The DHHS report shows that premiums in the individual market exchanges increased by 105 percent in the 39 states using from 2013 to 2017. This is equivalent to $244 per month in additional premium payments for people buying insurance through the exchanges, or $2,928 over the course of a year. People not eligible for exchange subsidies are fully exposed to these increases, while taxpayers will bear the brunt in the form of higher outlays for subsidies for enrollees who are eligible.

Despite the promises that Obamacare would “cut the cost of a typical family's premium by up to $2,500 a year,” average premiums on the exchanges more than doubled over this period. In some states, such as Alabama and Alaska, the average premium more than tripled.

The high average increase is not driven by a few outliers, as 23 out of the 39 states included in the analysis experienced premium increases in excess of 105 percent. Only three states, North Dakota, New Hampshire, and New Jersey, had cumulative premium increases below 50 percent.” - Memo to CBO: Obamacare Is Unsustainable,, 05/24/2017

Link to the entire article appears below:

Friday, May 12, 2017

ACA/Obamacare: Say Goodbye to Aetna

“Health insurance company Aetna (AET) announced Wednesday it will completely withdraw from the ObamaCare marketplace in 2018, a decision Health and Human Services Secretary Tom Price perceived as a sign of continued instability in the health care sector under the Affordable Care Act.”

‘“At this time [we] have completely exited the exchanges,” Aetna said in a statement to FOX Business.

In April Aetna said it would not participate on the state exchanges in Virginia next year and last week committed to pulling out of Iowa. In 2016 the insurer sold plans across fifteen states. It trimmed that position to just four states at the outset of 2017, citing financial losses.

“Our individual Commercial products lost nearly $700 million between 2014 and 2016, and are projected to lose more than $200 million in 2017 despite a significant reduction in membership. Those losses are the result of marketplace structural issues that have led to co-op failures and carrier exits, and subsequent risk pool deterioration,” the company said Wednesday.’ - Aetna to Completely Pull Out of ObamaCare Exchanges by 2018, fox, 05/10/2017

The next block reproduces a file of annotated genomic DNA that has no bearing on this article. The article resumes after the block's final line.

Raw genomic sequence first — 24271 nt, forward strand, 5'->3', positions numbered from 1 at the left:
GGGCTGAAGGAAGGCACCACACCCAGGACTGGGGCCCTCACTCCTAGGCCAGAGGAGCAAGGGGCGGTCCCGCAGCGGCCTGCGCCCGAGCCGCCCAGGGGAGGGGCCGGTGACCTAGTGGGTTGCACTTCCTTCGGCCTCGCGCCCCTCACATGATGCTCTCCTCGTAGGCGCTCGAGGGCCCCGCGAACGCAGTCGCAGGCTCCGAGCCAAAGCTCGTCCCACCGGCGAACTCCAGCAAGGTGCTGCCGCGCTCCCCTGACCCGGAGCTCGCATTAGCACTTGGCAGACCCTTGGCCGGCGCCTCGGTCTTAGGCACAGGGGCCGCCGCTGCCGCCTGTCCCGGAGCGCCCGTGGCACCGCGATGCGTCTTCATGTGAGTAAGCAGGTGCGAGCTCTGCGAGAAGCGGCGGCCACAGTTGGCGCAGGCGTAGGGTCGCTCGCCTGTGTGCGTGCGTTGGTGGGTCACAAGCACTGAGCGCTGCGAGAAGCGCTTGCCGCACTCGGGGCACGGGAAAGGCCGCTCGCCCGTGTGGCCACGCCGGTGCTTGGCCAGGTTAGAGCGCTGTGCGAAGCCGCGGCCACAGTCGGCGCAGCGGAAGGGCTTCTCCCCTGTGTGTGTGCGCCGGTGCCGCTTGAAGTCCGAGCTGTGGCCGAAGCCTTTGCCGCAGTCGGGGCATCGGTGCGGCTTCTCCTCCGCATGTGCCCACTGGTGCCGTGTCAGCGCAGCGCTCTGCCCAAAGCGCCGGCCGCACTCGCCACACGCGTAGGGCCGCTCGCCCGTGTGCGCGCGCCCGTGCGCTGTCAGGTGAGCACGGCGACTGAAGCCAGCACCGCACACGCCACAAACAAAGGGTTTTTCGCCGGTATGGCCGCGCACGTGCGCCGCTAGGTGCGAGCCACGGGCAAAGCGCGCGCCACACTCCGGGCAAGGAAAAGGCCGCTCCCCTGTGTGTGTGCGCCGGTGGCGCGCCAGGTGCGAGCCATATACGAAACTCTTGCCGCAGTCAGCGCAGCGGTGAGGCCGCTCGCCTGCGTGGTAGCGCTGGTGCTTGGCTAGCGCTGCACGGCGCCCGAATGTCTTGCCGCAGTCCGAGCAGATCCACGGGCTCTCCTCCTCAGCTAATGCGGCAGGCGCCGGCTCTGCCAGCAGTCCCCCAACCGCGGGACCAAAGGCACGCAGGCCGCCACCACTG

Link to the entire article appears below:

The Highly Misused Terms of "Health care", "Medical care" and "Medical insurance".

"Media reports say that 20 million Americans will lose their “health care” under the Republican plan to replace ObamaCare, as if health care is like a cellphone, wallet, or item of clothing unintentionally left somewhere or stolen by someone.

Such confusion about “health care” stems from the misuse of the term itself. In common usage, the term “health care” is used as a synonym for “medical care” and “medical insurance,” although these terms have widely different meanings. This is more than an issue of semantics. There are serious policy implications of using the wrong words, and the misuse reflects an entitled attitude among the populace and lazy thinking by the media, academia, and politicians.

Health care means taking care of one’s health. It’s what one does to stay healthy—namely, to have a heathy diet, exercise, not abuse alcohol or drugs, and avoid risky behaviors.

Medical care or treatment is what you seek from medical professionals when you have a medical problem and aren’t in good health.

Medical insurance is what you obtain to protect yourself financially from a catastrophic illness or injury requiring expensive medical treatment. In insurance terms, you pool the risk with others."

Stop Misusing the Term "Health Care", FEE, 03/16/2017

Link to the entire article appears below: